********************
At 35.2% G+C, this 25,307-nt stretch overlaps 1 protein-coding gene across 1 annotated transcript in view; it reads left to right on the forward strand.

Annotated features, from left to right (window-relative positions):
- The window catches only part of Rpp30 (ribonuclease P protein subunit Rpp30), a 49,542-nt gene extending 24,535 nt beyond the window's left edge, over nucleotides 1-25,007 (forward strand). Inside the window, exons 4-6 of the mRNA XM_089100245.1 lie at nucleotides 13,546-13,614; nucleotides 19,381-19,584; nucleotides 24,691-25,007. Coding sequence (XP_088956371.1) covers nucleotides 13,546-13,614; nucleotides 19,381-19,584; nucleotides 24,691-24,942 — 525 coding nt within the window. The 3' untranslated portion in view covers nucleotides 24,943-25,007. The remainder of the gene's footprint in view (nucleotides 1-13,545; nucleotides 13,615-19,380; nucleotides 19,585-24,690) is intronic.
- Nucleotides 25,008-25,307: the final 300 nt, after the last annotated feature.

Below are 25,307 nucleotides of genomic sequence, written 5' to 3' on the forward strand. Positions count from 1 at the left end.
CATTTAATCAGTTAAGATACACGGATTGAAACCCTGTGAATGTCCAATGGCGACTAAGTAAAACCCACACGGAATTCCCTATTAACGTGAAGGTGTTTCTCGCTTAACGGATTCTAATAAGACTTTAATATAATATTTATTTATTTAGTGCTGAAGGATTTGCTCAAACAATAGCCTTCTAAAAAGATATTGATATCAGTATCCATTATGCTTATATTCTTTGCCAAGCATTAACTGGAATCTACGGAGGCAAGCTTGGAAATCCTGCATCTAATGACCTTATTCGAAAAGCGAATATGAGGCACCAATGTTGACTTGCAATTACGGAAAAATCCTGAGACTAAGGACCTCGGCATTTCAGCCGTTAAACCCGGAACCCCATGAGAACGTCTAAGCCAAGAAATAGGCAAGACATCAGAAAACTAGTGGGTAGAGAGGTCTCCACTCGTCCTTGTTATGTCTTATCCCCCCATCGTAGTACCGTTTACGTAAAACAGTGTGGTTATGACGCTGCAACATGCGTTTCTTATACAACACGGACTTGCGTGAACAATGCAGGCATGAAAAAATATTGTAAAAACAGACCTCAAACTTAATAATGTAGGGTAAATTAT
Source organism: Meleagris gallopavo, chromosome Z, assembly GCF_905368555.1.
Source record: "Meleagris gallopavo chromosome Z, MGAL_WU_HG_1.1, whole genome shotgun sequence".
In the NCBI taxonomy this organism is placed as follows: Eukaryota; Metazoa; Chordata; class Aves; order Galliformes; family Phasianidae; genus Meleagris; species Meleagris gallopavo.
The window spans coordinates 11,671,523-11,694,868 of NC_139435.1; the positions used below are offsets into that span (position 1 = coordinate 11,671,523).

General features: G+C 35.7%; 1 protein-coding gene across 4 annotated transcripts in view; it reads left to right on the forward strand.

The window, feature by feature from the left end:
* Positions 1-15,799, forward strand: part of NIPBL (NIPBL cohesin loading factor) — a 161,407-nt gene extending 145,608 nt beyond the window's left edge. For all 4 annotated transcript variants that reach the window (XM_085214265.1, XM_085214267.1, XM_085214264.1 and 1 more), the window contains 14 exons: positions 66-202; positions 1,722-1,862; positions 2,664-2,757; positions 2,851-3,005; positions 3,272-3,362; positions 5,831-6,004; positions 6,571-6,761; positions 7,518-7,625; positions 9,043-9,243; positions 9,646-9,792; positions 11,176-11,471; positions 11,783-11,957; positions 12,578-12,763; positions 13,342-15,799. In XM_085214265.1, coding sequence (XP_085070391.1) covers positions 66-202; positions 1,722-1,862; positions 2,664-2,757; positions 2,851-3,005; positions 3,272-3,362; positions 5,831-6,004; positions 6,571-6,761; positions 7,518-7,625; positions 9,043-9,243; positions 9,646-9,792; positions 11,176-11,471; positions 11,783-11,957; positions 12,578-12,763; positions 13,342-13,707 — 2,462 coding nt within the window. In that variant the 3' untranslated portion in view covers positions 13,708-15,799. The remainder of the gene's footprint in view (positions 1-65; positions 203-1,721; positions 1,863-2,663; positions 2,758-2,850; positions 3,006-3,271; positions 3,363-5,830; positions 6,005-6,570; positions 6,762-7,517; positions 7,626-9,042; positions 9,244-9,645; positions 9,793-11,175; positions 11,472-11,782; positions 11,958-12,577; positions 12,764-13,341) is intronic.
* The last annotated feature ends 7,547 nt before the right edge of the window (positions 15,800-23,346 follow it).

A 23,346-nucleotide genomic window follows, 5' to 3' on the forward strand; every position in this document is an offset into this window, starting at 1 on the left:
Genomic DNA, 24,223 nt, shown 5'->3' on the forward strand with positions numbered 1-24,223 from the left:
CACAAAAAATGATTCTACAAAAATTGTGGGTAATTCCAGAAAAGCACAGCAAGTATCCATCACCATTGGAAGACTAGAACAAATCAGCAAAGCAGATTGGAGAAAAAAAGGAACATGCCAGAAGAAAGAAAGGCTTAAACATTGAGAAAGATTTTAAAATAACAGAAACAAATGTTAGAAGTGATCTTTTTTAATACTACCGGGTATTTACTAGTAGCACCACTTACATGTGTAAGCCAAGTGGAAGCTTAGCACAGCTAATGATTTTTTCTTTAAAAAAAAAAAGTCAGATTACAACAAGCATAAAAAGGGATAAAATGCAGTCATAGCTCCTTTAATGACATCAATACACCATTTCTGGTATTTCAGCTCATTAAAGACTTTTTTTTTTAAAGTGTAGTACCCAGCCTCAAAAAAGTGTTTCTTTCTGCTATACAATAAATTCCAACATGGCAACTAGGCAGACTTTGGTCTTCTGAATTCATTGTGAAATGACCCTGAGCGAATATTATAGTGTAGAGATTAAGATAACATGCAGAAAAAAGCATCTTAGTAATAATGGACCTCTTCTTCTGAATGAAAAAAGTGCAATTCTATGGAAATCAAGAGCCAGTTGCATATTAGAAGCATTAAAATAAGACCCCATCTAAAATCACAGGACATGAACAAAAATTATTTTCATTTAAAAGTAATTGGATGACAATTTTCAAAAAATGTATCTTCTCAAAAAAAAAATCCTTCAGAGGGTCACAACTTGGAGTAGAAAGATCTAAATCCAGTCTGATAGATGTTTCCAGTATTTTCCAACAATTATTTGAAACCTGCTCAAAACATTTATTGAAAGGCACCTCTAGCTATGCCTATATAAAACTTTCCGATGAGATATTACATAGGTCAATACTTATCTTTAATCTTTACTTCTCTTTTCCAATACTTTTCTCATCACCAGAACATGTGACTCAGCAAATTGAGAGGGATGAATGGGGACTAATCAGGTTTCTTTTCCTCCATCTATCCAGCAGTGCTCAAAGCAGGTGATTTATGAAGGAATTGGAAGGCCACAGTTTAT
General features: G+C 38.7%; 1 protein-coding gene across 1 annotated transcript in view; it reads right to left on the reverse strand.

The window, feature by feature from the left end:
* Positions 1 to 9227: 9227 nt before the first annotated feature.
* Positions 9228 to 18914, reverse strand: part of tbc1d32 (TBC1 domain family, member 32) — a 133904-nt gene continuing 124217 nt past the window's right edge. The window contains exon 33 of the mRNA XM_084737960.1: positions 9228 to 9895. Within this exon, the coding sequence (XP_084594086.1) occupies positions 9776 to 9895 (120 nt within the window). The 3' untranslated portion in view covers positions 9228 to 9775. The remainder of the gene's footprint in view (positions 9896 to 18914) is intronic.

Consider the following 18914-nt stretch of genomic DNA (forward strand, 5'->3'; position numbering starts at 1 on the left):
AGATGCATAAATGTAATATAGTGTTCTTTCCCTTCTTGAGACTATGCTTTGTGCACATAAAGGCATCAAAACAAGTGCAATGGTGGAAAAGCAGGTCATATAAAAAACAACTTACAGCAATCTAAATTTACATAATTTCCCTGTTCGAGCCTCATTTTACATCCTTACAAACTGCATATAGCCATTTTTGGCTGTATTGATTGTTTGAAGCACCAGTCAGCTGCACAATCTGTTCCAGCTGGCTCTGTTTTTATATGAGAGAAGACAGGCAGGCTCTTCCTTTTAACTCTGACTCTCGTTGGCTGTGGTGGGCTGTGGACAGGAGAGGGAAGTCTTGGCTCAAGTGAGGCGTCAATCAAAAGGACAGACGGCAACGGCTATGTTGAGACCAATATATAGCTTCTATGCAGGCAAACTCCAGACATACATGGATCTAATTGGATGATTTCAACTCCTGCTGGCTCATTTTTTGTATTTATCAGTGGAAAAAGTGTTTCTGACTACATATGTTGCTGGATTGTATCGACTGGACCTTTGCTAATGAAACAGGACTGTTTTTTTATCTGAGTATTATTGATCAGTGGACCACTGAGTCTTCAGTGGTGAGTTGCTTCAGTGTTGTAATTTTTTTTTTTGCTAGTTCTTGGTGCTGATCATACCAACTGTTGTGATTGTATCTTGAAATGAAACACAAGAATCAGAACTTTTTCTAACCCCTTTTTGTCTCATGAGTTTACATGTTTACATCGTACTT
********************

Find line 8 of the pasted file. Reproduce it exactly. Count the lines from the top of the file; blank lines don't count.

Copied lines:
Source record: "Meleagris gallopavo chromosome Z, MGAL_WU_HG_1.1, whole genome shotgun sequence".